Effect of Intestinal Pacing on Small Bowel Transit and Nutrient Absorption in Healthy Volunteers
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Intestinal pacing (IP) has been previously shown to delay gastric emptying and reduce food intake in animals. The aims of this study were to investigate the effect and mechanism of IP on nutrient absorption in healthy volunteers.
Twelve healthy volunteers (six men, six women) were involved in a two-session (one session without IP and one with IP) study. At the beginning of each session, a nasal-duodenal feeding tube, with two ring electrodes (used for IP) on the tip of the tube, was incubated into the duodenum under endoscopy. After a complete recovery from the incubation, the duodenum was infused via the feeding tube with 150 ml 30% intralipid + 25 g D-xylose within 30 min, and the stool was collected for 24 h for the analysis of fecal lipid during which a controlled meal was taken. Then 100 ml 1mCi99Tc-labeled non-absorbable solution was infused within 3 min. The subject was asked to lie under a γ camera for at least 1 h for the measurement of small bowel transit. The movement of isotopes was monitored by γ camera at an interval of 10 s. The first appearance of isotopes in the cecum was considered as small intestinal transit time. The order of the two sessions was randomized and 1 week apart. In the IP session, intestinal pacing was performed via the pair of the ring electrodes for 2 h initiated at the beginning of infusion with a pacing frequency of 13 pulses/min, pulse width of 300 ms and amplitude of 5 mA.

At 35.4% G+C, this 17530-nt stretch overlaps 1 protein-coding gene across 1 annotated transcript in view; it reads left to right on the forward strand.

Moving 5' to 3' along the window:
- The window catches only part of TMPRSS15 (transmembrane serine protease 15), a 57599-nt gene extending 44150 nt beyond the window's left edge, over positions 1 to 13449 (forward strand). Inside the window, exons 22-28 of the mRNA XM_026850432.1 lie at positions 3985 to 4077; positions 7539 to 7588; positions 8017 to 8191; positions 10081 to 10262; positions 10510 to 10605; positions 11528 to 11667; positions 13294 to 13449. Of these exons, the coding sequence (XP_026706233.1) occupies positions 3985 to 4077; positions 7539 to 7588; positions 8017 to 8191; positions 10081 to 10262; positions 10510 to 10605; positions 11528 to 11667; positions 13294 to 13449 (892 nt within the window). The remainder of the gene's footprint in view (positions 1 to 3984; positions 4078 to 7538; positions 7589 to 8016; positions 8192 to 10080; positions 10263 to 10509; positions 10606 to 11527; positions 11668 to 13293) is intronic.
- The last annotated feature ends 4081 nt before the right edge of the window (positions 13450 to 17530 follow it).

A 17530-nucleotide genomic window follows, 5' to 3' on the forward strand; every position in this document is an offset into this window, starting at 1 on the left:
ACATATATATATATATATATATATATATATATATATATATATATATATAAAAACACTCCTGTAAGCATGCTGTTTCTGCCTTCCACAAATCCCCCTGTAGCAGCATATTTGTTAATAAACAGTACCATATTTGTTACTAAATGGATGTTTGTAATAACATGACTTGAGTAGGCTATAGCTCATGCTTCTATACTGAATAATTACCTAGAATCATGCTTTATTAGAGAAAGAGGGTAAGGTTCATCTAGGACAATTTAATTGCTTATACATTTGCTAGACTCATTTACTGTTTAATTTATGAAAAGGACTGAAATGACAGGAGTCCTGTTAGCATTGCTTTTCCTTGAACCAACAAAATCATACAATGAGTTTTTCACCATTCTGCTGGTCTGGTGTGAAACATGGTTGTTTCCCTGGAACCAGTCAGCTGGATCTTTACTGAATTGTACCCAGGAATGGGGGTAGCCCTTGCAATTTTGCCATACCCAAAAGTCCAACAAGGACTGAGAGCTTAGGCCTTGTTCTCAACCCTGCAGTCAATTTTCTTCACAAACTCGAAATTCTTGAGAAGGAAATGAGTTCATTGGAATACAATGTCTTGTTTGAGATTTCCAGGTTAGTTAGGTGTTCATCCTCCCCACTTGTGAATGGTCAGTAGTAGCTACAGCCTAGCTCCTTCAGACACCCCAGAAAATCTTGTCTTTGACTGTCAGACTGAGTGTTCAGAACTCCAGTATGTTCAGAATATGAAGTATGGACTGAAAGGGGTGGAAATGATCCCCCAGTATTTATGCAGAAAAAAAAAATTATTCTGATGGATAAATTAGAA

(1) IP significantly reduced lipid and D-xylose absorption. The fecal lipid was 6.6 ± 4.6 g without IP and almost doubled with IP (11.1 ± 6.5 g, P = 0.047). Similarly, the D-xylose in urine was 3.46 ± 2.22 g with IP, which was significantly lower than that without IP (6.63 ± 5.06 g, p = 0.049). (2) IP accelerated intestinal transit. The transit time was 39 ± 17 min in the control session and reduced to 28 ± 10 min in the IP session (p < 0.03). (3) Diarrhea was reported in one subject without IP but in six subjects with IP (p < 0.05).
The increased fecal lipid and induction of diarrhea with intestinal pacing suggest that intestinal pacing is capable of inducing malabsorption. This effect maybe contributed to the acceleration of intestinal transit.
KeywordsIntestinal pacing Small bowel transit Nutrient absorption Human
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